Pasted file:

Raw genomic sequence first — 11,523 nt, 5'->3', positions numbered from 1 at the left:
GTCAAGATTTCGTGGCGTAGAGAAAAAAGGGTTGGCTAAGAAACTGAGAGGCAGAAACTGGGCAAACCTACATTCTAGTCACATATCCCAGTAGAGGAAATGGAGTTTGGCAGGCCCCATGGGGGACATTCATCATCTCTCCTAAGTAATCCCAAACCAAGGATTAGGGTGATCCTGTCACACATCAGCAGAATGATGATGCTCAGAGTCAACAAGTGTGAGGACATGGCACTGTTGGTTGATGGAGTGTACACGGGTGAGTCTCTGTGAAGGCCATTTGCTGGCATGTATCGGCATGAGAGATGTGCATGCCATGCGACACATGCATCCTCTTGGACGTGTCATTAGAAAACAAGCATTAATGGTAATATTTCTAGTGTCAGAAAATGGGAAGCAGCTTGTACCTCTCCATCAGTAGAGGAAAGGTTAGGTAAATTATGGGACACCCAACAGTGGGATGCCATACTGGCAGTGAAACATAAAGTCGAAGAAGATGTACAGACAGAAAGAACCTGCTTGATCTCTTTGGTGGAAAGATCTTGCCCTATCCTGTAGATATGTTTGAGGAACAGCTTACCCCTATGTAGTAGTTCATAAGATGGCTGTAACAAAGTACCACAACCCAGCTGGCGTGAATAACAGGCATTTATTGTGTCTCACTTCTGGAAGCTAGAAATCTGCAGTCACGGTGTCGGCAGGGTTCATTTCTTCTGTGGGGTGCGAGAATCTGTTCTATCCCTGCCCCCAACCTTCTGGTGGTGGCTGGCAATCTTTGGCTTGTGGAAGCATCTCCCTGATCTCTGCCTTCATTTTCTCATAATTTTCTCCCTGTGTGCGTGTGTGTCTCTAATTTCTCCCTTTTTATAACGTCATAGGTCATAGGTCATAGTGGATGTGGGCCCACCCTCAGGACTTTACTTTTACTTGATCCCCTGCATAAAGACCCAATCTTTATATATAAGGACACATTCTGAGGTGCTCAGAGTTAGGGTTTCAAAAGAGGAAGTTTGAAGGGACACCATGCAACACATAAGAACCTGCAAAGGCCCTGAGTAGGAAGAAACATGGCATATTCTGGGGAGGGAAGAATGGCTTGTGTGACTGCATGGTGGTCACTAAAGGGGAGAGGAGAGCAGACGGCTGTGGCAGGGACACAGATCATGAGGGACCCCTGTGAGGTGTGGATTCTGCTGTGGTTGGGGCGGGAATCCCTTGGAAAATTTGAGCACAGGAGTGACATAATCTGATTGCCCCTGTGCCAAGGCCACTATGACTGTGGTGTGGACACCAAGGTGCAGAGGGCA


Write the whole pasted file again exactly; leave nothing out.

Raw genomic sequence first — 11,523 nt, 5'->3', positions numbered from 1 at the left:
GTCAAGATTTCGTGGCGTAGAGAAAAAAGGGTTGGCTAAGAAACTGAGAGGCAGAAACTGGGCAAACCTACATTCTAGTCACATATCCCAGTAGAGGAAATGGAGTTTGGCAGGCCCCATGGGGGACATTCATCATCTCTCCTAAGTAATCCCAAACCAAGGATTAGGGTGATCCTGTCACACATCAGCAGAATGATGATGCTCAGAGTCAACAAGTGTGAGGACATGGCACTGTTGGTTGATGGAGTGTACACGGGTGAGTCTCTGTGAAGGCCATTTGCTGGCATGTATCGGCATGAGAGATGTGCATGCCATGCGACACATGCATCCTCTTGGACGTGTCATTAGAAAACAAGCATTAATGGTAATATTTCTAGTGTCAGAAAATGGGAAGCAGCTTGTACCTCTCCATCAGTAGAGGAAAGGTTAGGTAAATTATGGGACACCCAACAGTGGGATGCCATACTGGCAGTGAAACATAAAGTCGAAGAAGATGTACAGACAGAAAGAACCTGCTTGATCTCTTTGGTGGAAAGATCTTGCCCTATCCTGTAGATATGTTTGAGGAACAGCTTACCCCTATGTAGTAGTTCATAAGATGGCTGTAACAAAGTACCACAACCCAGCTGGCGTGAATAACAGGCATTTATTGTGTCTCACTTCTGGAAGCTAGAAATCTGCAGTCACGGTGTCGGCAGGGTTCATTTCTTCTGTGGGGTGCGAGAATCTGTTCTATCCCTGCCCCCAACCTTCTGGTGGTGGCTGGCAATCTTTGGCTTGTGGAAGCATCTCCCTGATCTCTGCCTTCATTTTCTCATAATTTTCTCCCTGTGTGCGTGTGTGTCTCTAATTTCTCCCTTTTTATAACGTCATAGGTCATAGGTCATAGTGGATGTGGGCCCACCCTCAGGACTTTACTTTTACTTGATCCCCTGCATAAAGACCCAATCTTTATATATAAGGACACATTCTGAGGTGCTCAGAGTTAGGGTTTCAAAAGAGGAAGTTTGAAGGGACACCATGCAACACATAAGAACCTGCAAAGGCCCTGAGTAGGAAGAAACATGGCATATTCTGGGGAGGGAAGAATGGCTTGTGTGACTGCATGGTGGTCACTAAAGGGGAGAGGAGAGCAGACGGCTGTGGCAGGGACACAGATCATGAGGGACCCCTGTGAGGTGTGGATTCTGCTGTGGTTGGGGCGGGAATCCCTTGGAAAATTTGAGCACAGGAGTGACATAATCTGATTGCCCCTGTGCCAAGGCCACTATGACTGTGGTGTGGACACCAAGGTGCAGAGGGCA